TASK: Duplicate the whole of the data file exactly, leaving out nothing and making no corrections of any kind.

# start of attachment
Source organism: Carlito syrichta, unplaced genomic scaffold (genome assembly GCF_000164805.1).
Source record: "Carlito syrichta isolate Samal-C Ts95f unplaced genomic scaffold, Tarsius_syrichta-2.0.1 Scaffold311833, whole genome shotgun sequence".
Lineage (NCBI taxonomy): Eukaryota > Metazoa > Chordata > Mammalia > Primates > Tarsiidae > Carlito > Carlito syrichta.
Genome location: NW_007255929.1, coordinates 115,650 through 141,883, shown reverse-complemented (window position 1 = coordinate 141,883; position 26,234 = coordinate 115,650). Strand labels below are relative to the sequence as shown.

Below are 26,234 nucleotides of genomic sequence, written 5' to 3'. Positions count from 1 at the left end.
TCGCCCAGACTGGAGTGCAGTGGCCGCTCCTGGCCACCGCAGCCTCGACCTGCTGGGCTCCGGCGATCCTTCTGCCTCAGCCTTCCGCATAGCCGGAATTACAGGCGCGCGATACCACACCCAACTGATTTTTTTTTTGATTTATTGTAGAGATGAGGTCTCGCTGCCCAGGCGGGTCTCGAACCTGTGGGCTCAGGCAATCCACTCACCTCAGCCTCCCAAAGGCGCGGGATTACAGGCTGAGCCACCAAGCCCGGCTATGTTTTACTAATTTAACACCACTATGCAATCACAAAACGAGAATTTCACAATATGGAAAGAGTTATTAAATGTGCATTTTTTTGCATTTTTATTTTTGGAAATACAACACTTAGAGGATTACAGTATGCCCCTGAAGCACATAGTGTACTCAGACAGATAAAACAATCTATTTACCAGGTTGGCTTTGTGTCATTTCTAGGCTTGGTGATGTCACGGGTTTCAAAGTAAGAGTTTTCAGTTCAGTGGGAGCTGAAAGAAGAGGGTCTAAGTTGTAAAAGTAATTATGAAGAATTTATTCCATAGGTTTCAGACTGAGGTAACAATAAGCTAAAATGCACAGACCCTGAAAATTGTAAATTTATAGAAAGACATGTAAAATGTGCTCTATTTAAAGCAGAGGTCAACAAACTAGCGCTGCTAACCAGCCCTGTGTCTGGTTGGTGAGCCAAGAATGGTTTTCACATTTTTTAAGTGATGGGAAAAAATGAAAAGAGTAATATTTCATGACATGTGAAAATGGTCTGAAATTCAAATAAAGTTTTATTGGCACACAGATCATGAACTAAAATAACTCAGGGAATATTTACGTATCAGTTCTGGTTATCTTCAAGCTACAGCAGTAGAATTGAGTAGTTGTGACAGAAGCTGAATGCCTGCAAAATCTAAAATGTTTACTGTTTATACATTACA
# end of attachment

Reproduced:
Source organism: Carlito syrichta, unplaced genomic scaffold (genome assembly GCF_000164805.1).
Source record: "Carlito syrichta isolate Samal-C Ts95f unplaced genomic scaffold, Tarsius_syrichta-2.0.1 Scaffold311833, whole genome shotgun sequence".
Lineage (NCBI taxonomy): Eukaryota > Metazoa > Chordata > Mammalia > Primates > Tarsiidae > Carlito > Carlito syrichta.
Genome location: NW_007255929.1, coordinates 115,650 through 141,883, shown reverse-complemented (window position 1 = coordinate 141,883; position 26,234 = coordinate 115,650). Strand labels below are relative to the sequence as shown.

Below are 26,234 nucleotides of genomic sequence, written 5' to 3'. Positions count from 1 at the left end.
TCGCCCAGACTGGAGTGCAGTGGCCGCTCCTGGCCACCGCAGCCTCGACCTGCTGGGCTCCGGCGATCCTTCTGCCTCAGCCTTCCGCATAGCCGGAATTACAGGCGCGCGATACCACACCCAACTGATTTTTTTTTTGATTTATTGTAGAGATGAGGTCTCGCTGCCCAGGCGGGTCTCGAACCTGTGGGCTCAGGCAATCCACTCACCTCAGCCTCCCAAAGGCGCGGGATTACAGGCTGAGCCACCAAGCCCGGCTATGTTTTACTAATTTAACACCACTATGCAATCACAAAACGAGAATTTCACAATATGGAAAGAGTTATTAAATGTGCATTTTTTTGCATTTTTATTTTTGGAAATACAACACTTAGAGGATTACAGTATGCCCCTGAAGCACATAGTGTACTCAGACAGATAAAACAATCTATTTACCAGGTTGGCTTTGTGTCATTTCTAGGCTTGGTGATGTCACGGGTTTCAAAGTAAGAGTTTTCAGTTCAGTGGGAGCTGAAAGAAGAGGGTCTAAGTTGTAAAAGTAATTATGAAGAATTTATTCCATAGGTTTCAGACTGAGGTAACAATAAGCTAAAATGCACAGACCCTGAAAATTGTAAATTTATAGAAAGACATGTAAAATGTGCTCTATTTAAAGCAGAGGTCAACAAACTAGCGCTGCTAACCAGCCCTGTGTCTGGTTGGTGAGCCAAGAATGGTTTTCACATTTTTTAAGTGATGGGAAAAAATGAAAAGAGTAATATTTCATGACATGTGAAAATGGTCTGAAATTCAAATAAAGTTTTATTGGCACACAGATCATGAACTAAAATAACTCAGGGAATATTTACGTATCAGTTCTGGTTATCTTCAAGCTACAGCAGTAGAATTGAGTAGTTGTGACAGAAGCTGAATGCCTGCAAAATCTAAAATGTTTACTGTTTATACATTACA